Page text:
The document presented via window 1100 may correspond to one of a list of optionally ranked documents that contain the closely matching word. For example, the documents may be ranked based on the number of occurrences of the closely matching word in the documents or where the closely matching word occurs within the documents. A document that includes more occurrences of the word may be ranked higher than a document that includes fewer occurrences of the word. Alternatively or additionally, a document in which the word occurs in a more prominent location (e.g., in a title) may be ranked higher than a document in which the word occurs in a less prominent location (e.g., in a footer). In other implementations, other techniques may be used to rank documents.

Window 1100 may permit the user to be presented with a next excerpt (if available) or a previous excerpt (if available) within the same document. Window 1100 may also permit the user to be presented with an excerpt from a next document (if one exists) or a previous document (if one exists).

CONCLUSION

Systems and methods consistent with the principles of the invention may create a dictionary to supplement the standard dictionary of an application based on a document corpus. The systems and methods may then suggest correctly spelled words for potentially misspelled words in a document based on the standard and supplemental dictionaries.

The foregoing description of preferred embodiments of the present invention provides illustration and description, but is not intended to be exhaustive or to limit the invention to the precise form disclosed. Modifications and variations are possible in light of the above teachings or may be acquired from practice of the invention.

For example, while series of acts have been described with regard to FIGS. 3A–4, the order of the acts may be modified in other implementations consistent with the principles of the invention. Further, non-dependent acts may be performed in parallel.

In one exemplary implementation, the document corpus may be identified and the supplemental dictionary created after opening a document or during creation or modification of a document. For example, the user, at any time, may select or change which documents are included in the document corpus. The supplemental dictionary may then be created after opening the document or during creation or modification of the document. For example, the supplemental dictionary may be created during idle periods, such as between keystrokes, while the user operates upon the document.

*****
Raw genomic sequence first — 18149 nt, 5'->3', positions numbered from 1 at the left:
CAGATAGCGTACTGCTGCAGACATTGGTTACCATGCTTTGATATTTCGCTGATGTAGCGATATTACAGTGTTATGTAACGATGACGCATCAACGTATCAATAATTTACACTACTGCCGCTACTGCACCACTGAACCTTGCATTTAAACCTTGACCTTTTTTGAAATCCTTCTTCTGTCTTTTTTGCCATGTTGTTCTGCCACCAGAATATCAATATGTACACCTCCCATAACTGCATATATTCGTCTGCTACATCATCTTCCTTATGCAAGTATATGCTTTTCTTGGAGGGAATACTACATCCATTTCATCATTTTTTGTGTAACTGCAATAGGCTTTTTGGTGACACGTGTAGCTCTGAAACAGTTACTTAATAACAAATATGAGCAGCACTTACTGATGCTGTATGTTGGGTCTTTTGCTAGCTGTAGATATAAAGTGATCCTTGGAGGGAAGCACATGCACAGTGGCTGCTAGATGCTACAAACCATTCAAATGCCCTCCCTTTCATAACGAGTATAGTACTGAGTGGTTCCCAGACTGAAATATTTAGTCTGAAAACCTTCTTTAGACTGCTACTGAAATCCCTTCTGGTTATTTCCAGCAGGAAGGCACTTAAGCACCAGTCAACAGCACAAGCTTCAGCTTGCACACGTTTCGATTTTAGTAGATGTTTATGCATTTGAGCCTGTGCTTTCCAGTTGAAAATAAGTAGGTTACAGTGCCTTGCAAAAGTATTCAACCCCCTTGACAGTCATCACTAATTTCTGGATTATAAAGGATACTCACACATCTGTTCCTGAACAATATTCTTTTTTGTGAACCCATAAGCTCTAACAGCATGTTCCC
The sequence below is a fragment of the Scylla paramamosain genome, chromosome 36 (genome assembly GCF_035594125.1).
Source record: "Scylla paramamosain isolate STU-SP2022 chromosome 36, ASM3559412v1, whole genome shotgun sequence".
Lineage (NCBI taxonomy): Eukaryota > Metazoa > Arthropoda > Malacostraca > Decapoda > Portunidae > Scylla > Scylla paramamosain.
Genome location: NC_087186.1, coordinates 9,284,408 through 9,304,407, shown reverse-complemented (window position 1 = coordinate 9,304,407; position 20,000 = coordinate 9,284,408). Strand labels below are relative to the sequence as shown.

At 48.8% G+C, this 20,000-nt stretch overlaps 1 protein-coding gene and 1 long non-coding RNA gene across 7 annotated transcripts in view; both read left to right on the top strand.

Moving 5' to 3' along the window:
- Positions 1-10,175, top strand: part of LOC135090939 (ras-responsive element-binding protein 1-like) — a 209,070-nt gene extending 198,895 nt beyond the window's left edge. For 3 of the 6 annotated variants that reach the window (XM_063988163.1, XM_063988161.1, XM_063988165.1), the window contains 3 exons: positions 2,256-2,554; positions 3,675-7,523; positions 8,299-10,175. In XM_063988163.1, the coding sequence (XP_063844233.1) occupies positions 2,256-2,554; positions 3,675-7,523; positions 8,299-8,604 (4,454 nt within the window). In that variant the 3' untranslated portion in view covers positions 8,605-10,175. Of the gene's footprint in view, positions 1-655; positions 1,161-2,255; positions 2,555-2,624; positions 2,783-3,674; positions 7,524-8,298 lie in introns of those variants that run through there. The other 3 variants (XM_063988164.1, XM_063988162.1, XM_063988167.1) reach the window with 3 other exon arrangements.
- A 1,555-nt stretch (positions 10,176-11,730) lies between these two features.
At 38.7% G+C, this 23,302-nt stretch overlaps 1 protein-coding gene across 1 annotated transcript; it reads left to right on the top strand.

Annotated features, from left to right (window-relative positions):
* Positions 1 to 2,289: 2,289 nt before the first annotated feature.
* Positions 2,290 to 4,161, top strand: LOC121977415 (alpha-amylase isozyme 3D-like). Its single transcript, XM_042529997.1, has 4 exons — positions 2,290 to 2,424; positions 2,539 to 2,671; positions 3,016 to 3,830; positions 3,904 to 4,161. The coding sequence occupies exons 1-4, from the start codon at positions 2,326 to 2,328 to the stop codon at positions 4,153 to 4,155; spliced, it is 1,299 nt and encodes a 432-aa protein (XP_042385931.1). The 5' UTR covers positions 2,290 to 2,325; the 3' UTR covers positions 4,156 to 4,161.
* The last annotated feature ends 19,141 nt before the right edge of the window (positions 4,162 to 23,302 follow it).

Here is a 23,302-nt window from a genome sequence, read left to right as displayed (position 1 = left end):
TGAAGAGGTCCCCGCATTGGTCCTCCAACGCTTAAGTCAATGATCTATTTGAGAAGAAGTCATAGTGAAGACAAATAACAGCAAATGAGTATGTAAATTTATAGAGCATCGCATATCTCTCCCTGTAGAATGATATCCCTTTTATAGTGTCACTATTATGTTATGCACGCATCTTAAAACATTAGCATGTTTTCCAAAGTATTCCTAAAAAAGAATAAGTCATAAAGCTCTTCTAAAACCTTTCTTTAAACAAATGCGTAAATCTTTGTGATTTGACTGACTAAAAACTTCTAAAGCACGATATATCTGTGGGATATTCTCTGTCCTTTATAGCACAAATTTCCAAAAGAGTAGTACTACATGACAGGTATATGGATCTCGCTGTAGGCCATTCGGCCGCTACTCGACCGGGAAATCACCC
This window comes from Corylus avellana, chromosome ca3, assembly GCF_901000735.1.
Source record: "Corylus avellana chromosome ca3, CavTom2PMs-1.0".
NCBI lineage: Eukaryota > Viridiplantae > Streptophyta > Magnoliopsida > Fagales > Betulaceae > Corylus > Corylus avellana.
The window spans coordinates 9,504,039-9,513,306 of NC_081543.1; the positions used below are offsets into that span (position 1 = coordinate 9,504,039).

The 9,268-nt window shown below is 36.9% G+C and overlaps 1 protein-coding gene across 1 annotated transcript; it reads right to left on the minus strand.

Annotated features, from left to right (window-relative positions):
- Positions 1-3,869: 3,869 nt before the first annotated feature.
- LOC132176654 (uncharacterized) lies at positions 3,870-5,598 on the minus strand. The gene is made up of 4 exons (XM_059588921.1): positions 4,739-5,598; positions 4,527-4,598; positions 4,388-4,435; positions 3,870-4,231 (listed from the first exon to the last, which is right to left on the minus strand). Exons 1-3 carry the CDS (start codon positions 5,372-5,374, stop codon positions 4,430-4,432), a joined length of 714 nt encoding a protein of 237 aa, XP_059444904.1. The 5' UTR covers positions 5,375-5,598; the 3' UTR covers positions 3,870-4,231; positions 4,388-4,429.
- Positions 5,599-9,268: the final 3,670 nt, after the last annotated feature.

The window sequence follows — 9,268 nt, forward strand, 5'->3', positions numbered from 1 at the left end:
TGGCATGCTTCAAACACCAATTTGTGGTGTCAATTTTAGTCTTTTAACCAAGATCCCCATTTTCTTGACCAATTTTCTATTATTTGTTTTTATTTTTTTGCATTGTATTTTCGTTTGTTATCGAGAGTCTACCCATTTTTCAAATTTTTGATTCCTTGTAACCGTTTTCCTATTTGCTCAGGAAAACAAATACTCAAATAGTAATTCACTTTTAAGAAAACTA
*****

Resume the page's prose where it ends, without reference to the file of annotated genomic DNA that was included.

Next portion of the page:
In another exemplary implementation, the document corpus may be identified and/or the supplemental dictionary created prior to the user opening a document. For example, the user may select or change which documents are included in the document corpus independent of any particular document to be opened, created, or modified. The supplemental dictionary may then be created prior to the user opening a document—independent of any particular document.

It will be apparent to one of ordinary skill in the art that aspects of the invention, as described above, may be implemented in many different forms of software, firmware, and hardware in the implementations illustrated in the figures. The actual software code or specialized control hardware used to implement aspects consistent with the principles of the invention is not limiting of the present invention. Thus, the operation and behavior of the aspects were described without reference to the specific software code—it being understood that one of ordinary skill in the art would be able to design software and control hardware to implement the aspects based on the description herein.

No element, act, or instruction used in the present application should be construed as critical or essential to the invention unless explicitly described as such. Also, as used herein, the article “a” is intended to include one or more items. Where only one item is intended, the term “one” or similar language is used. Further, the phrase “based on” is intended to mean “based, at least in part, on” unless explicitly stated otherwise. The scope of the invention is defined by the claims and their equivalents.

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Classifications
U.S. Classification715/236
International ClassificationG06F15/00
Cooperative ClassificationG06F17/2735, G06F17/273
European ClassificationG06F17/27C, G06F17/27D